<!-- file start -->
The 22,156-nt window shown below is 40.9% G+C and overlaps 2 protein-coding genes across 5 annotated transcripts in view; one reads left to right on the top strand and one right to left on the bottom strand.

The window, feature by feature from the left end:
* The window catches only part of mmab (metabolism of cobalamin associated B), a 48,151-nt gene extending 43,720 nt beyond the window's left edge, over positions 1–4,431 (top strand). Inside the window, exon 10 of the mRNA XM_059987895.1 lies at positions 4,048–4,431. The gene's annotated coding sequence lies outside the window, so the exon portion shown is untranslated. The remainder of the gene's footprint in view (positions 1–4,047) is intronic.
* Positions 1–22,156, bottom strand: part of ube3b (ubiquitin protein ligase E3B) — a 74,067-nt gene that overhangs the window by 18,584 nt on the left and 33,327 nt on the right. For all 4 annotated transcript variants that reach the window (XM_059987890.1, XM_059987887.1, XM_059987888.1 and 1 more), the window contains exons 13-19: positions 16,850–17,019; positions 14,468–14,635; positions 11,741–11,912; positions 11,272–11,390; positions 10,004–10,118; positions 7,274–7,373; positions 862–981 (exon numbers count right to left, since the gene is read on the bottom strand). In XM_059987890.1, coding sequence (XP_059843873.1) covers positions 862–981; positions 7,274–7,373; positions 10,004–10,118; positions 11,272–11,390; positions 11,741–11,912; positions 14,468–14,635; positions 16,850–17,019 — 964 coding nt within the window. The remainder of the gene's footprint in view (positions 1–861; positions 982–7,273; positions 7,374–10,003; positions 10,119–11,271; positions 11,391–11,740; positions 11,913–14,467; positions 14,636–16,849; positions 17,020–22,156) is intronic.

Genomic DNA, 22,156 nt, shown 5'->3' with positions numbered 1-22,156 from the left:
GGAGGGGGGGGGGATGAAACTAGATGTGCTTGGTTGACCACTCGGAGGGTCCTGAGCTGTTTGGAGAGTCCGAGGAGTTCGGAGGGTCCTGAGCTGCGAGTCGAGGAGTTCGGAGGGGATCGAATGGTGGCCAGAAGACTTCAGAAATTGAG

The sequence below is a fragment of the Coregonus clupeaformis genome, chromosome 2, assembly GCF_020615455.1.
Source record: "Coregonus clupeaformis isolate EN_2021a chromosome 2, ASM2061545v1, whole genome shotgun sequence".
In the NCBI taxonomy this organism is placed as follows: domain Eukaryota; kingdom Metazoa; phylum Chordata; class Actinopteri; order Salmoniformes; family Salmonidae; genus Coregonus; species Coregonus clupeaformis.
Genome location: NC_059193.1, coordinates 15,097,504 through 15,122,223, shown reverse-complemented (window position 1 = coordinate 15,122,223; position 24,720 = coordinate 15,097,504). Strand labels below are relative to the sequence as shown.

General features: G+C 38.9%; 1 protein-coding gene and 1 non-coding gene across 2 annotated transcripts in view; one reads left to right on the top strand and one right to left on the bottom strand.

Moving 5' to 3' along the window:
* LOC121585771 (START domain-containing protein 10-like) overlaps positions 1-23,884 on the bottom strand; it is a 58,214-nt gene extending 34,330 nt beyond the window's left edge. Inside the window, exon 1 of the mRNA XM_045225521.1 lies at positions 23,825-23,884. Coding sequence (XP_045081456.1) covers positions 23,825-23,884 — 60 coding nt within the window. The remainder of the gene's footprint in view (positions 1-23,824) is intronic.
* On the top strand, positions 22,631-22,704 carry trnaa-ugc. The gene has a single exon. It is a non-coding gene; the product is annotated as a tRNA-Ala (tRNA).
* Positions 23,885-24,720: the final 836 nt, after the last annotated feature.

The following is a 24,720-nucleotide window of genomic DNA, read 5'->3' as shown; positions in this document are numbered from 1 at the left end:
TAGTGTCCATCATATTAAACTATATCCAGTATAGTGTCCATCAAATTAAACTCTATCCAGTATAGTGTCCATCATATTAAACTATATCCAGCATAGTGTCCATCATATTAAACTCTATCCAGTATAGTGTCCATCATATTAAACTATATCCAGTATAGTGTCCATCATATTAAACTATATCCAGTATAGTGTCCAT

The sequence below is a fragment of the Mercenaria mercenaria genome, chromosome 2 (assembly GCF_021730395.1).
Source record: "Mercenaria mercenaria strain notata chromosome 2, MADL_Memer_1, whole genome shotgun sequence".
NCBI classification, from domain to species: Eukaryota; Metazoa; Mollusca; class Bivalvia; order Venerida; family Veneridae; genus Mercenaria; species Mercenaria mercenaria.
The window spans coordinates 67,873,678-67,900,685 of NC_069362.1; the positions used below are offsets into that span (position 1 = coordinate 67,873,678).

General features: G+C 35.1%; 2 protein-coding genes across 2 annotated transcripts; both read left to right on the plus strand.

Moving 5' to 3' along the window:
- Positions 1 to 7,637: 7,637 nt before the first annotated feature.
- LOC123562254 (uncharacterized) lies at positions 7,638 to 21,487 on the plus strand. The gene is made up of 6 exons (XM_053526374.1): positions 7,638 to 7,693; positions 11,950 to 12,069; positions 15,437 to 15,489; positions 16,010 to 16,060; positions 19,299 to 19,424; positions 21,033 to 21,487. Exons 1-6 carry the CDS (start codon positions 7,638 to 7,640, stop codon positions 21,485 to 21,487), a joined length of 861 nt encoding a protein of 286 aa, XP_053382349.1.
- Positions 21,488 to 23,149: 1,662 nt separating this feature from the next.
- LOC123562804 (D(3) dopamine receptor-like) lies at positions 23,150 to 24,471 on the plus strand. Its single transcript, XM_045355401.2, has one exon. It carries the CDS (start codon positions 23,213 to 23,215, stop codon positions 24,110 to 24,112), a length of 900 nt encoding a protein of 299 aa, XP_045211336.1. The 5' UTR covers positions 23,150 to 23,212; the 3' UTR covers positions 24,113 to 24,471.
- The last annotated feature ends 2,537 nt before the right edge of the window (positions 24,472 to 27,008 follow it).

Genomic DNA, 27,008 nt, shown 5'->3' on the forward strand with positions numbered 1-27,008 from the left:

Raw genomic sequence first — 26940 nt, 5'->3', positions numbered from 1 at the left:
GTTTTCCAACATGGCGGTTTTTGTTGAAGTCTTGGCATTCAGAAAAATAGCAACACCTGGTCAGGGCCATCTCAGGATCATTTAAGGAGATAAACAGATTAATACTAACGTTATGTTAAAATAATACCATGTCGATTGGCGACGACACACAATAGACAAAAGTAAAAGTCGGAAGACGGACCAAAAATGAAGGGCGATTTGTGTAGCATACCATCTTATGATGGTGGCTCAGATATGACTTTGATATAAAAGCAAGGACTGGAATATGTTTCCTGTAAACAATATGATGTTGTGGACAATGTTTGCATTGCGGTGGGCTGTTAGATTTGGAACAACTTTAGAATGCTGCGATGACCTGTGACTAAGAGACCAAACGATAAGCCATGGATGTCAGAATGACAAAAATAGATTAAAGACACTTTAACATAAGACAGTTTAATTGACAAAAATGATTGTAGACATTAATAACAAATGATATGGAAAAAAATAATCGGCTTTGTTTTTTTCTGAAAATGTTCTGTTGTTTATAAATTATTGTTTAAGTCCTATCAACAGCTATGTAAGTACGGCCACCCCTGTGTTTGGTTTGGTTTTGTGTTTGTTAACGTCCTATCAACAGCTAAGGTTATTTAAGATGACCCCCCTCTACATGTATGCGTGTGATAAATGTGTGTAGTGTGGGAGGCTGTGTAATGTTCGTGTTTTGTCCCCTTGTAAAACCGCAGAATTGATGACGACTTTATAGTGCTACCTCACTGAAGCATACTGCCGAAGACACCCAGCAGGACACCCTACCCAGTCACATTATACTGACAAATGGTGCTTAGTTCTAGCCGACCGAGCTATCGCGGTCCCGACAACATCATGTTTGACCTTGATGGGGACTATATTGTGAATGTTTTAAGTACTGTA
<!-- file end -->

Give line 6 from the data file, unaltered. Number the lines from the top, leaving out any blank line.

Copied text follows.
GGAGGGGGGGGGGATGAAACTAGATGTGCTTGGTTGACCACTCGGAGGGTCCTGAGCTGTTTGGAGAGTCCGAGGAGTTCGGAGGGTCCTGAGCTGCGAGTCGAGGAGTTCGGAGGGGATCGAATGGTGGCCAGAAGACTTCAGAAATTGAG